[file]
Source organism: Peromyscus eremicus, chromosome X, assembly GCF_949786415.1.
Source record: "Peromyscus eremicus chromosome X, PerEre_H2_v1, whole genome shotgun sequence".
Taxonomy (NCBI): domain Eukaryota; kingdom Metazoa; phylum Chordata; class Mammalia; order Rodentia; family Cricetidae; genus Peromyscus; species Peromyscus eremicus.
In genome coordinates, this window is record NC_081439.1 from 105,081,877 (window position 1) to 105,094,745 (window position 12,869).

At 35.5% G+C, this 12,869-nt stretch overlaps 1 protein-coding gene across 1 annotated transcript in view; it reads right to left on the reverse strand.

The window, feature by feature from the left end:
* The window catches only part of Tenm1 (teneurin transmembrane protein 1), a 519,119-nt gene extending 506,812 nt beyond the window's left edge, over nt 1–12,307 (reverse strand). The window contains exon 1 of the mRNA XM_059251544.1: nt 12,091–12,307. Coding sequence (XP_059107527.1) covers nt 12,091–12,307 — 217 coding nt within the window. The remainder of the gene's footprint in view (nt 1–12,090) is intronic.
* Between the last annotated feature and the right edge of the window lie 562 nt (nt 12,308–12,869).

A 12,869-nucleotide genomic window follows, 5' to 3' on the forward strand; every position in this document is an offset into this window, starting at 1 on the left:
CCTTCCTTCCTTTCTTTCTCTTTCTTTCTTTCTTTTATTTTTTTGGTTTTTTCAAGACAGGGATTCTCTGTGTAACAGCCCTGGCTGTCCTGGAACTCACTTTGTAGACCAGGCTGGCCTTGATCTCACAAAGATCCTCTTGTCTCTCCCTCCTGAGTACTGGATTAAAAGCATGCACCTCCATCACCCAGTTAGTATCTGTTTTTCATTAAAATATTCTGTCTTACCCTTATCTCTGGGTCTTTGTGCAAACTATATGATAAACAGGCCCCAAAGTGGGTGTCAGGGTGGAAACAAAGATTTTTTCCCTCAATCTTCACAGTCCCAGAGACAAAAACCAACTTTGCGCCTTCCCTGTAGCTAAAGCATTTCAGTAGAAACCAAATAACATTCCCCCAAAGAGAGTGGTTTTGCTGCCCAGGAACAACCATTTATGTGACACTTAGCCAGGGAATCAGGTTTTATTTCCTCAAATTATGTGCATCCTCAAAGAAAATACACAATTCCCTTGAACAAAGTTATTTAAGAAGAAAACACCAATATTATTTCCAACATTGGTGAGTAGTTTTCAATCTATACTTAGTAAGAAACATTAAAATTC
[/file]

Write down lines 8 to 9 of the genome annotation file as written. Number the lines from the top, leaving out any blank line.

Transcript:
* Between the last annotated feature and the right edge of the window lie 562 nt (nt 12,308–12,869).

A 12,869-nucleotide genomic window follows, 5' to 3' on the forward strand; every position in this document is an offset into this window, starting at 1 on the left: